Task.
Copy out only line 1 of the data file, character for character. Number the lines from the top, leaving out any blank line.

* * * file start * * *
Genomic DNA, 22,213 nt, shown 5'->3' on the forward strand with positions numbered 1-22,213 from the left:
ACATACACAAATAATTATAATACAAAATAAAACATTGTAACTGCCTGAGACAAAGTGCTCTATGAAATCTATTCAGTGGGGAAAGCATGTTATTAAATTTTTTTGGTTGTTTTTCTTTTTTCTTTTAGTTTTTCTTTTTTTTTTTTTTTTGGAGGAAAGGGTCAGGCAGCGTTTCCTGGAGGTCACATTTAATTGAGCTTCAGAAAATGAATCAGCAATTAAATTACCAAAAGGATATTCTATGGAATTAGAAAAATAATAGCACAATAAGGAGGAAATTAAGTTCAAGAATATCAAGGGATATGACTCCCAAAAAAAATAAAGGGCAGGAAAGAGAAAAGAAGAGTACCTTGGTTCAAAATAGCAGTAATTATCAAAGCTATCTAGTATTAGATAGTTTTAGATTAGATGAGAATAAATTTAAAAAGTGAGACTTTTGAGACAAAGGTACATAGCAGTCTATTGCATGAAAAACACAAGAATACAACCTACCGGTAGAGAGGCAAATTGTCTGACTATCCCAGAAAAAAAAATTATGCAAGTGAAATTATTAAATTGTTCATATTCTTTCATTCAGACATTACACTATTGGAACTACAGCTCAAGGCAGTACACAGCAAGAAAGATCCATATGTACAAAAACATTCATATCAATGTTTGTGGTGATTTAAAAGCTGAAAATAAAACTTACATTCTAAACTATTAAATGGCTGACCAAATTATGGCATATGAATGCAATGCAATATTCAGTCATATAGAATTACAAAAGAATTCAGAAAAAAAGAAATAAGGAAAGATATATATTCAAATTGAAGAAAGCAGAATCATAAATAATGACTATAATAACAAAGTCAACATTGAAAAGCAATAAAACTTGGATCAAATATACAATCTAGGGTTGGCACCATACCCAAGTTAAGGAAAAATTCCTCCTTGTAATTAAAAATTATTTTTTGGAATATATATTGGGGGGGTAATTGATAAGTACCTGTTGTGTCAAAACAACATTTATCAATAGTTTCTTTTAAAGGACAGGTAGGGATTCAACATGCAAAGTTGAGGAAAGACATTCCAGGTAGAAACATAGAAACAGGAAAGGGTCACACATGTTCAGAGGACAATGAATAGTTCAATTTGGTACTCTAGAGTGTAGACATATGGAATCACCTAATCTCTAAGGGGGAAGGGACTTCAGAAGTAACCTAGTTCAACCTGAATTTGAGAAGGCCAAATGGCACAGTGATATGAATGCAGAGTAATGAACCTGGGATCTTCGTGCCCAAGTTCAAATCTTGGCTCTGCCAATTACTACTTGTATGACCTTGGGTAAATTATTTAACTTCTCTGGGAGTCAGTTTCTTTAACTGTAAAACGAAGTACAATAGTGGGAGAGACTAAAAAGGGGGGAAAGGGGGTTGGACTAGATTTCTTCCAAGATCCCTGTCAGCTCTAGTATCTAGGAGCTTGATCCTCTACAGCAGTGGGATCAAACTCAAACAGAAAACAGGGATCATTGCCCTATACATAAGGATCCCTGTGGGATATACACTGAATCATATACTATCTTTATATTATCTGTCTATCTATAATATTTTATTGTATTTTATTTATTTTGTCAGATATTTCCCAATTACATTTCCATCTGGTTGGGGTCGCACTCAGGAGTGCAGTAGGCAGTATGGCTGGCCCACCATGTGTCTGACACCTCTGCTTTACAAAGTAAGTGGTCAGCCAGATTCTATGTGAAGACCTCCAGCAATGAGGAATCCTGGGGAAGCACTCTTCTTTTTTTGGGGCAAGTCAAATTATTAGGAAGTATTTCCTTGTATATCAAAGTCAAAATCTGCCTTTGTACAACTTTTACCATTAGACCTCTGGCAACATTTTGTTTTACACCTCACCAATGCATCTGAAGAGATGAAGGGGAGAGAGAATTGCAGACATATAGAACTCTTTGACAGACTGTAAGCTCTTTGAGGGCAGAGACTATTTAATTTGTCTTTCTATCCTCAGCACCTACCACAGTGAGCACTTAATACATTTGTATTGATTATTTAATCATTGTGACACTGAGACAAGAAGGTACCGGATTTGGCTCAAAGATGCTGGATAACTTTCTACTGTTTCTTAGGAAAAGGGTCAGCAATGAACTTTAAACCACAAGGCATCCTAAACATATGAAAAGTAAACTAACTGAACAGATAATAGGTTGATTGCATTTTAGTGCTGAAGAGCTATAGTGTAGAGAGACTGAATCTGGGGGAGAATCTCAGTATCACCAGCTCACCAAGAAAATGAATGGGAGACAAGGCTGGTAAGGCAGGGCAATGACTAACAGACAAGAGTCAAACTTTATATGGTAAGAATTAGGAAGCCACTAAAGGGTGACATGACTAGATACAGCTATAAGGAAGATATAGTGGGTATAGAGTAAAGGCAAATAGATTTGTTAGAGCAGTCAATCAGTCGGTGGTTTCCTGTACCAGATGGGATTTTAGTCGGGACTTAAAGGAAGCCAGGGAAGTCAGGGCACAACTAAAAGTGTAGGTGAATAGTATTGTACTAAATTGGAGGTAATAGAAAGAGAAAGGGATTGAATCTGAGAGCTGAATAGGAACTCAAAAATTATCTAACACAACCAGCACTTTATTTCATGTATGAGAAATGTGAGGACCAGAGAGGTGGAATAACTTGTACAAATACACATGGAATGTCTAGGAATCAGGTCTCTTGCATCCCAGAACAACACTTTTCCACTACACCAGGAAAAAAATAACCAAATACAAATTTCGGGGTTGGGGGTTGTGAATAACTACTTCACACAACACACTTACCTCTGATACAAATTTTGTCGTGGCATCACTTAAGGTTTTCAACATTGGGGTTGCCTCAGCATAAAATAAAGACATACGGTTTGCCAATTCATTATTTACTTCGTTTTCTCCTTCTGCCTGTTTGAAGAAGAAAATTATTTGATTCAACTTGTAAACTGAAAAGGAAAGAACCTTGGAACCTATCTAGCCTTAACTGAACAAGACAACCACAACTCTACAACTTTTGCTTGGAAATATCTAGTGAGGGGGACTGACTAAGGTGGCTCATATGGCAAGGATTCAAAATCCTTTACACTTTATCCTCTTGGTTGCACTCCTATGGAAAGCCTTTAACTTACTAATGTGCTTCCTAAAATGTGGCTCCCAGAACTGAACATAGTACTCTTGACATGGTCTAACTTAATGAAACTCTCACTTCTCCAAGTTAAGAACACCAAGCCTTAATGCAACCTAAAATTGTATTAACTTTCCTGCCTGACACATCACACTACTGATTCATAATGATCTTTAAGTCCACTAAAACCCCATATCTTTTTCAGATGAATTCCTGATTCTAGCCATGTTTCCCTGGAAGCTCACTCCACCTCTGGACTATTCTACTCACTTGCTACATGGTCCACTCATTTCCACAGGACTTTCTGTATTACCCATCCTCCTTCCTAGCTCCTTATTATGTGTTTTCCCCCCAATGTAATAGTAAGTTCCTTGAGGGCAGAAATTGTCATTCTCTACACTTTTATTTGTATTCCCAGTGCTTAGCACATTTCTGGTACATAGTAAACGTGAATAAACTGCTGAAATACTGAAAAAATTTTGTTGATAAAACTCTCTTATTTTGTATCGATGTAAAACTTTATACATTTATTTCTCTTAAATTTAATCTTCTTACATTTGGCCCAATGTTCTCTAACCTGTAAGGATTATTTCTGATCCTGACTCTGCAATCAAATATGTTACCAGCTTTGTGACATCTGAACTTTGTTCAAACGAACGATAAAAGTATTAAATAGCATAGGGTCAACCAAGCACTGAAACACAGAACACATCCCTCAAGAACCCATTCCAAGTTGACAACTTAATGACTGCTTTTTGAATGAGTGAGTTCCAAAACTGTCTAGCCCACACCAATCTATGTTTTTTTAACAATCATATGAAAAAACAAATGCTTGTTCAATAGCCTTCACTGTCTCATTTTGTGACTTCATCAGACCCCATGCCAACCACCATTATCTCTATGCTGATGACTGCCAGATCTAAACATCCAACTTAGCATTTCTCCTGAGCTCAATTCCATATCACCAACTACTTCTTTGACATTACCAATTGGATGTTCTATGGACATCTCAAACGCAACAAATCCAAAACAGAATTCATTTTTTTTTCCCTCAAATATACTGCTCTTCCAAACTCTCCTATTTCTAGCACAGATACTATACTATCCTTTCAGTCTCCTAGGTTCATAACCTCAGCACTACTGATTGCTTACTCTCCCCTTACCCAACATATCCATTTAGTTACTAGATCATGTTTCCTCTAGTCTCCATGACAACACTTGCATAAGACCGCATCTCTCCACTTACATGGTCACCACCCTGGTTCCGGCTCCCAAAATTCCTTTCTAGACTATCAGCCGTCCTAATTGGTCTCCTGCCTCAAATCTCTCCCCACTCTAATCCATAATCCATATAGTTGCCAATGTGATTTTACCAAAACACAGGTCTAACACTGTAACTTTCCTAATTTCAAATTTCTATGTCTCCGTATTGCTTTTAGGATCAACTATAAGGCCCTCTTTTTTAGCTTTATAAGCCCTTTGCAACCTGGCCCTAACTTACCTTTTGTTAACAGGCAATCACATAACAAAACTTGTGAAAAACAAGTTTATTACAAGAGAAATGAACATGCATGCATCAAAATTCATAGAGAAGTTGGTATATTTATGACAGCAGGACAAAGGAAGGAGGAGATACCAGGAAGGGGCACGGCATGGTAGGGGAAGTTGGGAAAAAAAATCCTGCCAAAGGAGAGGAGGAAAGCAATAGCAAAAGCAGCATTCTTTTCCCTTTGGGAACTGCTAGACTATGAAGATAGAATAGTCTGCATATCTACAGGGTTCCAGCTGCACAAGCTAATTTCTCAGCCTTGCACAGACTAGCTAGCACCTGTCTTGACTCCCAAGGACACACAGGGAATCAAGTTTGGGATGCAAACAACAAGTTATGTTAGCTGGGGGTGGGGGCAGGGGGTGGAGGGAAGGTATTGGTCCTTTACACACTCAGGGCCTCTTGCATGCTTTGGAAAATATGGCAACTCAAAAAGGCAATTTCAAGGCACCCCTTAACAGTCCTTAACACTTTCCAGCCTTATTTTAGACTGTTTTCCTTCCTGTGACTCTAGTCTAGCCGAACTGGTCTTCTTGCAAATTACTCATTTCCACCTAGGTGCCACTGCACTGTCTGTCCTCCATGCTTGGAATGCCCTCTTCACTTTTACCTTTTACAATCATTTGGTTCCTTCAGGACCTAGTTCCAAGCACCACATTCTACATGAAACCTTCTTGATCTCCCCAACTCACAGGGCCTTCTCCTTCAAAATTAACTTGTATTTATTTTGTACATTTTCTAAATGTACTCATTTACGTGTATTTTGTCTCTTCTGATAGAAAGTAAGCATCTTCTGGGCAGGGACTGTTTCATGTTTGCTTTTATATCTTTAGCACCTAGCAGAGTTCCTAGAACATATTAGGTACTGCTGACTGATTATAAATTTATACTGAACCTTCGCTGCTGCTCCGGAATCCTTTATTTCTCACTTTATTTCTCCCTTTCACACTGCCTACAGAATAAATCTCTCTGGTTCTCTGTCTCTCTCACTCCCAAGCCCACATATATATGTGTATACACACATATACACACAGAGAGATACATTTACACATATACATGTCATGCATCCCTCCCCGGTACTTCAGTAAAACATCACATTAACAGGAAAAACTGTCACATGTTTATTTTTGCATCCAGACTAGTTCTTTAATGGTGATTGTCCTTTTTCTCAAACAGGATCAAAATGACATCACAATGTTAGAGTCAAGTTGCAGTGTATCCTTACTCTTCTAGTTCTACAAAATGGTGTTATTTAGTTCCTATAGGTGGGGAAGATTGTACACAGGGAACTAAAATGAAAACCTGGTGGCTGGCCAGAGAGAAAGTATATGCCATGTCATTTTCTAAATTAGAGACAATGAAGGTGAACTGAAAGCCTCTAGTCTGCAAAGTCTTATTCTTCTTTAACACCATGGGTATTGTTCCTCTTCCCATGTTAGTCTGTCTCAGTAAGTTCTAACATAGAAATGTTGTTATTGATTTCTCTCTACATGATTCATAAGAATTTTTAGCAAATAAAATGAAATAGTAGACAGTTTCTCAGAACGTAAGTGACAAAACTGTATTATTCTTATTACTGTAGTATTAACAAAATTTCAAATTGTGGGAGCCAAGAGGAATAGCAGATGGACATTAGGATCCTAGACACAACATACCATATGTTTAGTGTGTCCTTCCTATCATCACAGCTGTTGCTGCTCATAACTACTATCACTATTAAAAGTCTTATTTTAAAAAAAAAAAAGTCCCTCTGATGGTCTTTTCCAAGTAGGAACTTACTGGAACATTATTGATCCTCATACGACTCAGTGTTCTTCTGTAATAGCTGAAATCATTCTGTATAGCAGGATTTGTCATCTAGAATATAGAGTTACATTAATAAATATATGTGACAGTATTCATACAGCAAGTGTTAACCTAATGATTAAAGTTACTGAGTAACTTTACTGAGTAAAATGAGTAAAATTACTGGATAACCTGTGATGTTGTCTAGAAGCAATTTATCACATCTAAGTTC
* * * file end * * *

Genomic DNA, 22,213 nt, shown 5'->3' on the forward strand with positions numbered 1-22,213 from the left: